As inflation pounces on the U.S., institutional investors need to understand how various asset classes have responded to rising inflation in the past. In this blog post, we will tackle the effect of inflation on public U.S. equities, which does not get a lot of attention because investors generally assume that equities over the long term will have a higher return than inflation.
But is that true? The good news is that the answer is yes. While some short-term inflationary market environments have produced negative equity returns, stocks have hedged inflation and had positive real returns over longer periods.
We dug further and studied the relationship between public U.S. equities and the Consumer Price Index (CPI) going back several decades. First, we defined inflationary periods using the following methodology (inspired by the work of Ben Funnel et al. in “The Best Strategies for Inflationary Times”):
- Inflation represented by year-over-year (YOY) change in the CPI for All Urban Consumers Index.
- A new inflation regime begins when YOY inflation exceeds 2%, the Federal Open Market Committee’s target.
- The end of an inflation regime is the peak after which the YOY inflation level falls to 50% below the peak.
– In other words, if inflation peaks at 5% and then declines to 2.5%, the inflation regime is defined as ending at that 5% peak.
– This methodology allows an inflation regime to continue if there is a pause or slight decline in inflation followed by a resumed upward trend.
- After defining inflationary periods, we easily identified remaining periods where inflation was declining from a peak to represent disinflationary regimes.
- Non-inflation periods were those that did not meet the criteria for either an inflationary or deflationary environment.
For equities, we used Ibbotson data on large cap and small cap stocks going back to 1926. The methodology identified 18 inflationary periods and 20 disinflationary periods. Average YOY inflation was 3.0%.
Next, we calculated the annualized return of U.S. large cap equities across all of the quarters previously identified as inflationary, disinflationary, or neither. The data reveal that large cap equities prefer the low and stable inflation of non-inflation periods over any other environment. It is also clear that inflationary environments are the least favorable for equities, especially in real terms. However, the nominal returns are still strong in these periods, with an annualized gain of almost 7.3%.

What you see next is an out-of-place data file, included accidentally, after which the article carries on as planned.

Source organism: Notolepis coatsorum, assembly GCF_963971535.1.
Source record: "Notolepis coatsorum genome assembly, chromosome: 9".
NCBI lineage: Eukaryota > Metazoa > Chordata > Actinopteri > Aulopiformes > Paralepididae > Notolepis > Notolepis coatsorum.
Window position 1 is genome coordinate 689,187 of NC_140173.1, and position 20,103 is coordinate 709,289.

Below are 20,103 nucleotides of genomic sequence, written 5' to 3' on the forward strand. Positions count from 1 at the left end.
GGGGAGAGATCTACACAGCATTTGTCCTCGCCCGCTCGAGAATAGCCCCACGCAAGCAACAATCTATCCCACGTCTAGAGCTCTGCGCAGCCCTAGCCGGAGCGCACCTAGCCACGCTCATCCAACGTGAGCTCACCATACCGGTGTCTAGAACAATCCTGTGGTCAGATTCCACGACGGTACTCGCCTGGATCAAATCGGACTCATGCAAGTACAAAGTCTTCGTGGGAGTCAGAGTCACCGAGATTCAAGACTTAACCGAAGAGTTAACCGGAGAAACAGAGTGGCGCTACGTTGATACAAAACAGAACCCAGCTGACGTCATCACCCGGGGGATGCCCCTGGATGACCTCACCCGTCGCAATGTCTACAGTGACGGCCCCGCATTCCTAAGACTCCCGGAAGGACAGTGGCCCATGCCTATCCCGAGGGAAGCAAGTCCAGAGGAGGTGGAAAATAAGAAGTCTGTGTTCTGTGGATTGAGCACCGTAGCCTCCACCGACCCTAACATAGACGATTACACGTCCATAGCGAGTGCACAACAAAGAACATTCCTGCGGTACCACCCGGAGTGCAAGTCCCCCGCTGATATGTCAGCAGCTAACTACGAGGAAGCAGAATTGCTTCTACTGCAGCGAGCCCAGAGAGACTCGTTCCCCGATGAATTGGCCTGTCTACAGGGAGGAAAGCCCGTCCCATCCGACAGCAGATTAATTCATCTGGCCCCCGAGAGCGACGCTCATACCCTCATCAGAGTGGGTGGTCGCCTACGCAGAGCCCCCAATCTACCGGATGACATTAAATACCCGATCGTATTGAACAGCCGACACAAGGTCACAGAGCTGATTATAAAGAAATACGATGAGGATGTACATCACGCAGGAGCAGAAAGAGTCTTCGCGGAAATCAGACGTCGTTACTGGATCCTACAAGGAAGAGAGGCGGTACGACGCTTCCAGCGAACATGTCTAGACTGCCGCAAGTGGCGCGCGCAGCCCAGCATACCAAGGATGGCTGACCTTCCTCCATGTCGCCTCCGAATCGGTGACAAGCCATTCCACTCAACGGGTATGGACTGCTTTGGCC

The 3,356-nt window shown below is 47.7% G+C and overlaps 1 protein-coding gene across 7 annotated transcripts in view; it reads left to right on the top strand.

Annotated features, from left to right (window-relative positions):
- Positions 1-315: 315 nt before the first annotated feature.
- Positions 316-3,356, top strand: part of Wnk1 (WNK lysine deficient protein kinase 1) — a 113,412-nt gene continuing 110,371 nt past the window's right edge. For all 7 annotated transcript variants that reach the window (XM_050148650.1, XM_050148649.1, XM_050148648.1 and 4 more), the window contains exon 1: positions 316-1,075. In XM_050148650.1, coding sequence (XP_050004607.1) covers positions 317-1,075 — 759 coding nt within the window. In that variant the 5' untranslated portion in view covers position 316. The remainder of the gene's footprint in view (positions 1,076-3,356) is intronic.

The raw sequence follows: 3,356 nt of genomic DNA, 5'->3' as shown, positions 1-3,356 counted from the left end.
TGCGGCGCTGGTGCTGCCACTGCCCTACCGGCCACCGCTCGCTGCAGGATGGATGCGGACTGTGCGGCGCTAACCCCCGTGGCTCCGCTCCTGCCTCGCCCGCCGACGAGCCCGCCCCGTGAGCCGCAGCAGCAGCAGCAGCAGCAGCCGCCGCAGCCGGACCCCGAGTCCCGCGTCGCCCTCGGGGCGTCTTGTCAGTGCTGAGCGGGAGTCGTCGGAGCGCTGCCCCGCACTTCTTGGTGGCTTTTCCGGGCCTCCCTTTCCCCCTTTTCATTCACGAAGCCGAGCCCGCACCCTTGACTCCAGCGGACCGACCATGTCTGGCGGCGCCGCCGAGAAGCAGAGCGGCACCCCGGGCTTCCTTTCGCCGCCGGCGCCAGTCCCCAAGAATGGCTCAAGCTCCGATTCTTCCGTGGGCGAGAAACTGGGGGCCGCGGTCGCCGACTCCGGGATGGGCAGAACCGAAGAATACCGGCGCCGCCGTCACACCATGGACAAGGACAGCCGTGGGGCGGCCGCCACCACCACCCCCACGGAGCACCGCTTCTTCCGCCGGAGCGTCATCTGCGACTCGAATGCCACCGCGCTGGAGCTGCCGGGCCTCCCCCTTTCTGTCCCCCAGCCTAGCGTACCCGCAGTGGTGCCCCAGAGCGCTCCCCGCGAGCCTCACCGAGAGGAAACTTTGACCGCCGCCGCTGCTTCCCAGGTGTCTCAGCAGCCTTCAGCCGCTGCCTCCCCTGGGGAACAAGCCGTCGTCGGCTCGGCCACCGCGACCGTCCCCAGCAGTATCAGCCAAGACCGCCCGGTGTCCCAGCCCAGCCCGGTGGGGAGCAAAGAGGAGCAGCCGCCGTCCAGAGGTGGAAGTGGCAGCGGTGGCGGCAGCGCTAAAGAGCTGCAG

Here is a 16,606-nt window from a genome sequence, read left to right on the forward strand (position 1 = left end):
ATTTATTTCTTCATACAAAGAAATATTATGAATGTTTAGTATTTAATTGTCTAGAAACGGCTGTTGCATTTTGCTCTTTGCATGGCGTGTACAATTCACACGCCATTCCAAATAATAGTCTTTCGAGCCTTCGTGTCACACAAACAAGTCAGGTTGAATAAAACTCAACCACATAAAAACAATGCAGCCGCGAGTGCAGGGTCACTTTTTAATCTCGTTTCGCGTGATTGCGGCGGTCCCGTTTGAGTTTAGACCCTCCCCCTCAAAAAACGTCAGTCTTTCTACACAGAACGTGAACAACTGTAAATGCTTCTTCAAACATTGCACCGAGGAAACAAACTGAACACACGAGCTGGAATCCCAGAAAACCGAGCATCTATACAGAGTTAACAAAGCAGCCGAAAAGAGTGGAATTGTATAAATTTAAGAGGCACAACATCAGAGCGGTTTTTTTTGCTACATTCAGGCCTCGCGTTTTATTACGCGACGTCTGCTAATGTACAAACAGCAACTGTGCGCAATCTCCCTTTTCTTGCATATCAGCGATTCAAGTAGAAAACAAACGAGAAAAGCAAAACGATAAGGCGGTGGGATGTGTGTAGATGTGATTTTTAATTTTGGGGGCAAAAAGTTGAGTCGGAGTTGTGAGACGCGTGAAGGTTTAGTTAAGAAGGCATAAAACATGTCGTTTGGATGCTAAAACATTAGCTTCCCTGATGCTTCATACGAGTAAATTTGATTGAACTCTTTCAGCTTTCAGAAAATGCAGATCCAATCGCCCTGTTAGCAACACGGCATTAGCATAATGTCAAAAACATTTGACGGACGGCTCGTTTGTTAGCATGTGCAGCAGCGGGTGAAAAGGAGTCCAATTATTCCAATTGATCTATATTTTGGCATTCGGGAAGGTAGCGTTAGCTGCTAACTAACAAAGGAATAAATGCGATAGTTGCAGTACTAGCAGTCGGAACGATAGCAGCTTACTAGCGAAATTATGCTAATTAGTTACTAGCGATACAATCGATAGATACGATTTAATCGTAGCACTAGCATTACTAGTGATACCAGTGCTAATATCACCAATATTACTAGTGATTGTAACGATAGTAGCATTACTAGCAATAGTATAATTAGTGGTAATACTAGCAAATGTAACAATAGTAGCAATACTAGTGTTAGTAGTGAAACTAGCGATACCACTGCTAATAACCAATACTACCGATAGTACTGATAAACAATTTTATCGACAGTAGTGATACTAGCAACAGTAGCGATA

We ran a parallel analysis for U.S. small cap stocks. Compared to large caps, the nominal returns of small cap stocks in inflationary vs. disinflationary environments are not as stark, but small cap still had the best overall performance in non-inflation periods. In real terms, however, the results are very similar to large cap, with inflationary periods generating the lowest returns for small cap by a wide margin.
Just as we expected, inflationary periods tend to yield lower equity returns. What about other variables, though, that may have contributed to returns during these identified periods? So, we went one step further to include GDP in the study. We had to change the time period because quarterly GDP data only go back to 1948. Over this time period, median inflation was 2.78% and median GDP growth was 3.04%. The chart below shows that the combination of high inflation and low GDP is the worst environment for equities in nominal terms, while low inflation and high GDP is the best. Interestingly, equities fared better when both inflation and GDP were high than when both were low.
This next chart shows that the combination of high inflation and low GDP is the worst environment for equities in real terms as well. Large cap equities fared better when both inflation and GDP were low, but small cap equities still did better when both inflation and GDP were high.
Long-term performance shows that public U.S. equities do well even after accounting for inflation. Dating back to 1926, the Ibbotson S&P 500 has returned 10.4% annualized on a nominal basis. Inflation has averaged a little over 3%, so the Ibbotson S&P 500 has returned 7.3% annualized in real terms. The Ibbotson Small Company Index has returned 12.0% nominal and 8.9% real over this same time on an annualized basis.
Inflation is only one of the factors driving markets in the discrete periods we examined. Factoring in GDP growth suggests that lower-growth, higher-inflationary environments are the worst for equities. In all other GDP/Inflation environments, real returns have been relatively strong for equities, making them among the best traditional asset classes to own for generating real returns over the long-term.